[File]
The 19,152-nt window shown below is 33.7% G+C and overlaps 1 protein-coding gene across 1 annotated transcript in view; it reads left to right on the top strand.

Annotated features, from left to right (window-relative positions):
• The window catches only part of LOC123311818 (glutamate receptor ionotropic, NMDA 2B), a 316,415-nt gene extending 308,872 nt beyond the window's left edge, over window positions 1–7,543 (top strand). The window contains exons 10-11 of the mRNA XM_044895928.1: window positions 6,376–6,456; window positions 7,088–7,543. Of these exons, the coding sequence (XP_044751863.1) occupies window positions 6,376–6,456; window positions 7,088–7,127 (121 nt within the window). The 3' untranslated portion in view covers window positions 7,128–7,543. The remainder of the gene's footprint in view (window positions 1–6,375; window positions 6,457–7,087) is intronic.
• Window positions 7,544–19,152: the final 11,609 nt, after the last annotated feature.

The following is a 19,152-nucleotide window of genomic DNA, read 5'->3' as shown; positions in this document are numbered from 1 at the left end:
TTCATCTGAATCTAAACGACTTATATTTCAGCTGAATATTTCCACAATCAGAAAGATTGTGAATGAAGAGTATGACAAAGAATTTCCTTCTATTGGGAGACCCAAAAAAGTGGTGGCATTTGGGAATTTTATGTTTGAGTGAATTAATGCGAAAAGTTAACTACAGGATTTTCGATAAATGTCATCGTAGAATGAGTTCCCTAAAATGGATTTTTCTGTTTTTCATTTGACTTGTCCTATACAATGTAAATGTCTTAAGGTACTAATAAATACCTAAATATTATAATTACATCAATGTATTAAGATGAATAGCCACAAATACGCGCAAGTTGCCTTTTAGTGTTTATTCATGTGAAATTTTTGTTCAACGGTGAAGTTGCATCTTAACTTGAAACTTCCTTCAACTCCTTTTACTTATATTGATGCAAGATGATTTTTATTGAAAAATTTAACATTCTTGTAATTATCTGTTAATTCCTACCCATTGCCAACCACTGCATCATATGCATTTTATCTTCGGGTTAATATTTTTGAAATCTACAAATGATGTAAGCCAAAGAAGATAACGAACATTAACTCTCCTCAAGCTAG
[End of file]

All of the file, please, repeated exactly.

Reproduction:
The 19,152-nt window shown below is 33.7% G+C and overlaps 1 protein-coding gene across 1 annotated transcript in view; it reads left to right on the top strand.

Annotated features, from left to right (window-relative positions):
• The window catches only part of LOC123311818 (glutamate receptor ionotropic, NMDA 2B), a 316,415-nt gene extending 308,872 nt beyond the window's left edge, over window positions 1–7,543 (top strand). The window contains exons 10-11 of the mRNA XM_044895928.1: window positions 6,376–6,456; window positions 7,088–7,543. Of these exons, the coding sequence (XP_044751863.1) occupies window positions 6,376–6,456; window positions 7,088–7,127 (121 nt within the window). The 3' untranslated portion in view covers window positions 7,128–7,543. The remainder of the gene's footprint in view (window positions 1–6,375; window positions 6,457–7,087) is intronic.
• Window positions 7,544–19,152: the final 11,609 nt, after the last annotated feature.

The following is a 19,152-nucleotide window of genomic DNA, read 5'->3' as shown; positions in this document are numbered from 1 at the left end:
TTCATCTGAATCTAAACGACTTATATTTCAGCTGAATATTTCCACAATCAGAAAGATTGTGAATGAAGAGTATGACAAAGAATTTCCTTCTATTGGGAGACCCAAAAAAGTGGTGGCATTTGGGAATTTTATGTTTGAGTGAATTAATGCGAAAAGTTAACTACAGGATTTTCGATAAATGTCATCGTAGAATGAGTTCCCTAAAATGGATTTTTCTGTTTTTCATTTGACTTGTCCTATACAATGTAAATGTCTTAAGGTACTAATAAATACCTAAATATTATAATTACATCAATGTATTAAGATGAATAGCCACAAATACGCGCAAGTTGCCTTTTAGTGTTTATTCATGTGAAATTTTTGTTCAACGGTGAAGTTGCATCTTAACTTGAAACTTCCTTCAACTCCTTTTACTTATATTGATGCAAGATGATTTTTATTGAAAAATTTAACATTCTTGTAATTATCTGTTAATTCCTACCCATTGCCAACCACTGCATCATATGCATTTTATCTTCGGGTTAATATTTTTGAAATCTACAAATGATGTAAGCCAAAGAAGATAACGAACATTAACTCTCCTCAAGCTAG